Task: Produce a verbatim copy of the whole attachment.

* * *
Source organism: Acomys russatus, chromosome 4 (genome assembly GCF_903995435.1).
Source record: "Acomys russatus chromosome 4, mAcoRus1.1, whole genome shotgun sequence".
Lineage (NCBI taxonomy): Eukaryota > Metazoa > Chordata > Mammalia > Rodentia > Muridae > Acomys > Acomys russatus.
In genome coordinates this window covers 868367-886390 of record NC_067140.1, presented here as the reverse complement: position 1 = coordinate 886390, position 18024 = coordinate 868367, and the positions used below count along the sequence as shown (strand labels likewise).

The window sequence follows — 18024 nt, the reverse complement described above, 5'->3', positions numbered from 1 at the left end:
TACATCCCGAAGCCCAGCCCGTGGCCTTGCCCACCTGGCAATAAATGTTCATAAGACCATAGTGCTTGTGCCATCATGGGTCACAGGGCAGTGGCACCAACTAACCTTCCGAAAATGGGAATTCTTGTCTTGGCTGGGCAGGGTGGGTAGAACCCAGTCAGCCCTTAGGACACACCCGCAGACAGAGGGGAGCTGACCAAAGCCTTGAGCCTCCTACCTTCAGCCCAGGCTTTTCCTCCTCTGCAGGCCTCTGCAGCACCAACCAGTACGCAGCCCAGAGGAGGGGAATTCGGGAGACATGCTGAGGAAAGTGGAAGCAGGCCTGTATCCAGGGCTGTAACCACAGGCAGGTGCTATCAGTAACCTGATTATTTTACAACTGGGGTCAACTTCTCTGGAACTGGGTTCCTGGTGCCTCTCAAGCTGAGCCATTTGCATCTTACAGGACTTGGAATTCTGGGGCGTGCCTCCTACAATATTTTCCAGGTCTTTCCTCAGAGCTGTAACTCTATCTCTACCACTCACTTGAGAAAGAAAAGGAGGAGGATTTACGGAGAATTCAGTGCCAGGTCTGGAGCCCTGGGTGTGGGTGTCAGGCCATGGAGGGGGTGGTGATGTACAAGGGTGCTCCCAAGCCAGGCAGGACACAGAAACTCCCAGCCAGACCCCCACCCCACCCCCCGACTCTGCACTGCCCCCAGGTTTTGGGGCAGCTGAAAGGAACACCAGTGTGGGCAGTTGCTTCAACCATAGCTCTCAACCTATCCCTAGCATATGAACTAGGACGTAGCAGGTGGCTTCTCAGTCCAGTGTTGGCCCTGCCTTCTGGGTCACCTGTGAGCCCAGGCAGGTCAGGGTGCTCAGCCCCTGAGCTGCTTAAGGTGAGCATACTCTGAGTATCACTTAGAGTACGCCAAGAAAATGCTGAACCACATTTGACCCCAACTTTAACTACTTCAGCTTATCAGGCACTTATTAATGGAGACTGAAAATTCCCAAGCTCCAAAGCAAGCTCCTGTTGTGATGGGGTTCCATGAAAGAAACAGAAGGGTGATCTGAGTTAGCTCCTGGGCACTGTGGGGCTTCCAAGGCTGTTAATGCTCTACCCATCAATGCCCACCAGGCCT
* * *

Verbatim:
Source organism: Acomys russatus, chromosome 4 (genome assembly GCF_903995435.1).
Source record: "Acomys russatus chromosome 4, mAcoRus1.1, whole genome shotgun sequence".
Lineage (NCBI taxonomy): Eukaryota > Metazoa > Chordata > Mammalia > Rodentia > Muridae > Acomys > Acomys russatus.
In genome coordinates this window covers 868367-886390 of record NC_067140.1, presented here as the reverse complement: position 1 = coordinate 886390, position 18024 = coordinate 868367, and the positions used below count along the sequence as shown (strand labels likewise).

The window sequence follows — 18024 nt, the reverse complement described above, 5'->3', positions numbered from 1 at the left end:
TACATCCCGAAGCCCAGCCCGTGGCCTTGCCCACCTGGCAATAAATGTTCATAAGACCATAGTGCTTGTGCCATCATGGGTCACAGGGCAGTGGCACCAACTAACCTTCCGAAAATGGGAATTCTTGTCTTGGCTGGGCAGGGTGGGTAGAACCCAGTCAGCCCTTAGGACACACCCGCAGACAGAGGGGAGCTGACCAAAGCCTTGAGCCTCCTACCTTCAGCCCAGGCTTTTCCTCCTCTGCAGGCCTCTGCAGCACCAACCAGTACGCAGCCCAGAGGAGGGGAATTCGGGAGACATGCTGAGGAAAGTGGAAGCAGGCCTGTATCCAGGGCTGTAACCACAGGCAGGTGCTATCAGTAACCTGATTATTTTACAACTGGGGTCAACTTCTCTGGAACTGGGTTCCTGGTGCCTCTCAAGCTGAGCCATTTGCATCTTACAGGACTTGGAATTCTGGGGCGTGCCTCCTACAATATTTTCCAGGTCTTTCCTCAGAGCTGTAACTCTATCTCTACCACTCACTTGAGAAAGAAAAGGAGGAGGATTTACGGAGAATTCAGTGCCAGGTCTGGAGCCCTGGGTGTGGGTGTCAGGCCATGGAGGGGGTGGTGATGTACAAGGGTGCTCCCAAGCCAGGCAGGACACAGAAACTCCCAGCCAGACCCCCACCCCACCCCCCGACTCTGCACTGCCCCCAGGTTTTGGGGCAGCTGAAAGGAACACCAGTGTGGGCAGTTGCTTCAACCATAGCTCTCAACCTATCCCTAGCATATGAACTAGGACGTAGCAGGTGGCTTCTCAGTCCAGTGTTGGCCCTGCCTTCTGGGTCACCTGTGAGCCCAGGCAGGTCAGGGTGCTCAGCCCCTGAGCTGCTTAAGGTGAGCATACTCTGAGTATCACTTAGAGTACGCCAAGAAAATGCTGAACCACATTTGACCCCAACTTTAACTACTTCAGCTTATCAGGCACTTATTAATGGAGACTGAAAATTCCCAAGCTCCAAAGCAAGCTCCTGTTGTGATGGGGTTCCATGAAAGAAACAGAAGGGTGATCTGAGTTAGCTCCTGGGCACTGTGGGGCTTCCAAGGCTGTTAATGCTCTACCCATCAATGCCCACCAGGCCT